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Student program revitalizes Gresham



For many students, college represents the last years of freedom before they’re launched into the real world.

For planning, public policy and management and architecture students working on the Sustainable Cities Initiative, college is the real world.

Ten classes at the University and two others at the University’s Portland campus are helping revitalize the city of Gresham, a suburb of Portland, with guidance from professors and encouragement from Gresham city officials in what University architecture professor Nico Larco called a “win-win situation.”

In the year-long program, born from three professors’ ideas 18 months ago and approved for funding as a Big Idea by the University Provost’s Office, professors present students with vacant or underdeveloped spaces in Gresham. Students then work together to find solutions, and when they finish brainstorming, they pitch their ideas to city planners. Later in the year, the students and the city will work together to bring some of those ideas to life.

Larco’s students have been assigned a forlorn concrete path near a MAX Light Rail stop in Gresham’s economically-challenged Rockwood neighborhood. The area is home to the second-highest Latino concentration in the state and also houses a substantial Slavic population. Based on a visit to the light rail stop and the surrounding neighborhood, students have drawn up a diverse pool of ideas to pitch to Gresham planners.

“One group is creating Rockwood Boulevard,” Larco said, a thoroughfare lined with local shops and startup businesses.

Another group’s plan is to anchor the street with large tenants that attract more people. A third group is “looking at a community center to be the anchor of the place, adding high-density housing to bring vitality to the area.”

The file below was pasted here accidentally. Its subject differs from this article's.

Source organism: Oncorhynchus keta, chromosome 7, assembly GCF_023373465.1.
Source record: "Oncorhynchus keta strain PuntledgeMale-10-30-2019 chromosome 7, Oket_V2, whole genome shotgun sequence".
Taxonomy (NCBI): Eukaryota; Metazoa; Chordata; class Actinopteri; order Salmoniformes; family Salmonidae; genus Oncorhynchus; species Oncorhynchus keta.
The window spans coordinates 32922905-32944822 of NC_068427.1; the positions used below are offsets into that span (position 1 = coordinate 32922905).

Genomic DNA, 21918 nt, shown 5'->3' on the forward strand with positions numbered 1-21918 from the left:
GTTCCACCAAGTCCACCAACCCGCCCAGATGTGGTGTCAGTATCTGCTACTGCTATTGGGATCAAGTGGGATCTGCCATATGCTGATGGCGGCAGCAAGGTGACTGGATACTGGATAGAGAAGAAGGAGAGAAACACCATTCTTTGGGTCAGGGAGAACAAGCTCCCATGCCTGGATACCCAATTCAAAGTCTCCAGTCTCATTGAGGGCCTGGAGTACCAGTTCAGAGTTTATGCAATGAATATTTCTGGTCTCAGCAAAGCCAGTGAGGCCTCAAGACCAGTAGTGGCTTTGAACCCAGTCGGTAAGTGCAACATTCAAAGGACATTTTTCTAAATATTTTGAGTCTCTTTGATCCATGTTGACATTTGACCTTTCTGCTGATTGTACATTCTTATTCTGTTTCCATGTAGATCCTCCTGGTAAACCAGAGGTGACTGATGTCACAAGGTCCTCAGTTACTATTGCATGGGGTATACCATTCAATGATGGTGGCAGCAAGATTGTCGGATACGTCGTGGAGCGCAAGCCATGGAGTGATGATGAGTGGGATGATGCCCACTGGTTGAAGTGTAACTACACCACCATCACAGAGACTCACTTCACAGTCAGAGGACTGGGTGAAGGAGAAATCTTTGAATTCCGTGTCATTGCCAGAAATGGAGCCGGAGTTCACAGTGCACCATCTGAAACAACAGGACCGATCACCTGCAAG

Another class in architectural programming, taught by adjunct professor Jean von Bargen, has taken a look at four different vacant sites in Gresham’s downtown area and will decide this term which site is best to build a new city hall.

“They had an experiential moment in the (old) city hall, documenting how they felt about the place,” von Bargen said.

Then, students interviewed every department in the building, asking city employees what they liked and disliked about the building and what they’re looking for in a new building.

They’ve organized all their research into diagrams and after a presentation to city planners Thursday, they’ll find the right site and design a new city hall based on their findings.

Von Bargen agreed the program is a win-win situation.

“Typically, (planners) write a plan hoping for someone to execute it,” she said. “Now, the students are coming up with a plan for them.”

A city the size of Gresham typically can’t afford to hire dozens of planners, but with von Bargen’s group of students, the city may as well have hired 27 planners for free.

And students, unlike seasoned professionals, bring fresh, uninhibited ideas to the table.

“Students can stretch, be creative and generate ideas we might not think of to get the discussion going,” said Brian Martin, an associate planner for the city of Gresham. “We want to take advantage of that brainpower.”

University students also benefit greatly from the program.

“They get a chance to deal with real-world constraints” such as space limits and tight budgets, Martin said, giving them an edge over the competition in the post-college
job market.

But one of the most exciting things about the year-long program, Sustainable Cities Initiative Project Coordinator Nick Fleury said, is its infinite possibilities.

“We ultimately don’t expect that the Sustainable Cities Yearprogram is just going to be one year,” he said. “We want to make sure the classes really have some use and utility for the city itself.”

As long as the program continues to grow, Fleury said, it will become increasingly more interdisciplinary. Fleury hopes to add geography, journalism and law classes to the program.

“The program used to be so separated into classes, but it’s becoming much more overlapping,” he said. “It’s really given students the opportunity to discuss something across disciplinary lines.”

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